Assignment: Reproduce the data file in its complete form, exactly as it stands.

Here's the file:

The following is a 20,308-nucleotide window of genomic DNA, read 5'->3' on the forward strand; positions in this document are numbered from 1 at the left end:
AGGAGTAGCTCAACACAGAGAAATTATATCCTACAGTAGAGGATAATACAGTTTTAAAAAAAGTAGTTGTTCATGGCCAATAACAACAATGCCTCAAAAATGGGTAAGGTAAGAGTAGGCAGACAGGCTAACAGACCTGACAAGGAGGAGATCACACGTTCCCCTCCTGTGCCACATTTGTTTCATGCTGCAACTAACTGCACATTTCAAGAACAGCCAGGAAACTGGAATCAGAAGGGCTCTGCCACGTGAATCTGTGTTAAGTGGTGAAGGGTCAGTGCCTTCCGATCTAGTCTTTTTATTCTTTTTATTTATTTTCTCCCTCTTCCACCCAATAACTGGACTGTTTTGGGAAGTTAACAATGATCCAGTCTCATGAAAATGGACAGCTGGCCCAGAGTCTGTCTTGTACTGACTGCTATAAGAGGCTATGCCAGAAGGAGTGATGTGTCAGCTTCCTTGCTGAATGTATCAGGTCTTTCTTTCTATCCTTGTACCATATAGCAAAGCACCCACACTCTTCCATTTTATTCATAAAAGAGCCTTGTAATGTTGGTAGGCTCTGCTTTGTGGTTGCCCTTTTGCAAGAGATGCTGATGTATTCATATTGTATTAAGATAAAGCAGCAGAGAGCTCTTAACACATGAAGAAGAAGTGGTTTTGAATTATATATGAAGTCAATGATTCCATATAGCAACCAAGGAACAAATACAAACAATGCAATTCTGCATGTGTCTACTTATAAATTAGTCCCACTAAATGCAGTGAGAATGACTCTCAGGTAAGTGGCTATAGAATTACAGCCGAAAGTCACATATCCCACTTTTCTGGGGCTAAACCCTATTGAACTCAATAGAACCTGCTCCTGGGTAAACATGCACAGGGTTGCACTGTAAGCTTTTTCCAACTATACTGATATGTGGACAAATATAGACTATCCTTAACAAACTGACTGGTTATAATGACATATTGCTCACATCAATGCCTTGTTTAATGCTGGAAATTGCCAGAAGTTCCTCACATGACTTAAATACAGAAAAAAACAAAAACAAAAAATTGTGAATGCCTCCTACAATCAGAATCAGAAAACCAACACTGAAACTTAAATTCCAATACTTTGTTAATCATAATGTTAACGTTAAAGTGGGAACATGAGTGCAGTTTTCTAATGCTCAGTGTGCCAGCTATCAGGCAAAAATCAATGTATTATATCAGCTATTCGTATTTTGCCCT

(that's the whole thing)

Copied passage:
The following is a 20,308-nucleotide window of genomic DNA, read 5'->3' on the forward strand; positions in this document are numbered from 1 at the left end:
AGGAGTAGCTCAACACAGAGAAATTATATCCTACAGTAGAGGATAATACAGTTTTAAAAAAAGTAGTTGTTCATGGCCAATAACAACAATGCCTCAAAAATGGGTAAGGTAAGAGTAGGCAGACAGGCTAACAGACCTGACAAGGAGGAGATCACACGTTCCCCTCCTGTGCCACATTTGTTTCATGCTGCAACTAACTGCACATTTCAAGAACAGCCAGGAAACTGGAATCAGAAGGGCTCTGCCACGTGAATCTGTGTTAAGTGGTGAAGGGTCAGTGCCTTCCGATCTAGTCTTTTTATTCTTTTTATTTATTTTCTCCCTCTTCCACCCAATAACTGGACTGTTTTGGGAAGTTAACAATGATCCAGTCTCATGAAAATGGACAGCTGGCCCAGAGTCTGTCTTGTACTGACTGCTATAAGAGGCTATGCCAGAAGGAGTGATGTGTCAGCTTCCTTGCTGAATGTATCAGGTCTTTCTTTCTATCCTTGTACCATATAGCAAAGCACCCACACTCTTCCATTTTATTCATAAAAGAGCCTTGTAATGTTGGTAGGCTCTGCTTTGTGGTTGCCCTTTTGCAAGAGATGCTGATGTATTCATATTGTATTAAGATAAAGCAGCAGAGAGCTCTTAACACATGAAGAAGAAGTGGTTTTGAATTATATATGAAGTCAATGATTCCATATAGCAACCAAGGAACAAATACAAACAATGCAATTCTGCATGTGTCTACTTATAAATTAGTCCCACTAAATGCAGTGAGAATGACTCTCAGGTAAGTGGCTATAGAATTACAGCCGAAAGTCACATATCCCACTTTTCTGGGGCTAAACCCTATTGAACTCAATAGAACCTGCTCCTGGGTAAACATGCACAGGGTTGCACTGTAAGCTTTTTCCAACTATACTGATATGTGGACAAATATAGACTATCCTTAACAAACTGACTGGTTATAATGACATATTGCTCACATCAATGCCTTGTTTAATGCTGGAAATTGCCAGAAGTTCCTCACATGACTTAAATACAGAAAAAAACAAAAACAAAAAATTGTGAATGCCTCCTACAATCAGAATCAGAAAACCAACACTGAAACTTAAATTCCAATACTTTGTTAATCATAATGTTAACGTTAAAGTGGGAACATGAGTGCAGTTTTCTAATGCTCAGTGTGCCAGCTATCAGGCAAAAATCAATGTATTATATCAGCTATTCGTATTTTGCCCT